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I drew a few scenes of Ohmu running at the end, and the scene where the Giant God Warriors come out and move.

For the scene where the Giant God Warriors move, if I had to do retakes after the scene was finished, it would have pushed back the schedule by about a week, so I drew a little bit and had he look at it, and we talked about it a lot and kept fixing it.

The Giant God Warriors in the movie do not look like the fossils in the original work, but he seemed to have a hard time grasping the image of them.

I slept at Top Craft while I was working, and when I woke up in the morning and looked at my desk, there was a piece of paper on which he had written today's instructions and complaints about yesterday's drawing (laughs).

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In the beginning, I used to speak to him in honorific speech, but when it was getting close to being up, we forgot about that and argued (laughs), so I don't know about him, but I think I was able to do a satisfactory job with him.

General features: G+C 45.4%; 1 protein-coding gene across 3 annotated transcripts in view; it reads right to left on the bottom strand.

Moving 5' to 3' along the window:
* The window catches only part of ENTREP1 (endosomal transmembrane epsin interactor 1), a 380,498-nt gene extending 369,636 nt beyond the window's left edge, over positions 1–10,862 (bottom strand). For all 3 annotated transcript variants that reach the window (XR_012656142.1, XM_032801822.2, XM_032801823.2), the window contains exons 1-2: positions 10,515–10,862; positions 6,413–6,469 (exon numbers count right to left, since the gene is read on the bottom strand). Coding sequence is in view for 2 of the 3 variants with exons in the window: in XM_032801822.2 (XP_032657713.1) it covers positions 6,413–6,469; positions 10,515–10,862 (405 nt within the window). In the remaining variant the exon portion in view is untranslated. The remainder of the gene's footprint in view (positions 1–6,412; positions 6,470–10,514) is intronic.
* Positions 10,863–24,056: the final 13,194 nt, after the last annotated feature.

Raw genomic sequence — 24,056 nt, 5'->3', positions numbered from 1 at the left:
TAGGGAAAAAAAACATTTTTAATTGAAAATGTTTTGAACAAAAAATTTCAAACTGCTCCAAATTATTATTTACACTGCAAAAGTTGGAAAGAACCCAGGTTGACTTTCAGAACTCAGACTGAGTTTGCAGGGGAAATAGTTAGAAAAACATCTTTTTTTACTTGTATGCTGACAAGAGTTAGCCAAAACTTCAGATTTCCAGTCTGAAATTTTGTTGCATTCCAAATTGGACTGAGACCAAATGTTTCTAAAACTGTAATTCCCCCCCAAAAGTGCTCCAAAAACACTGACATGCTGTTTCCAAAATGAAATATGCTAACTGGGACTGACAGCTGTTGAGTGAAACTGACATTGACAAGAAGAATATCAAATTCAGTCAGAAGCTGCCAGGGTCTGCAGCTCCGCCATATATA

What I felt when working with him was that, in addition to the technical aspects, I was greatly influenced by his way of looking at things, his way of thinking, and his attitude of working with stubborn beliefs. In today's world, there is a tendency to feel that it is somehow embarrassing to clearly feel or say out loud what you like, but in such a situation, he is the one who clearly has his own things and continues to believe in his own sincere feelings and post them.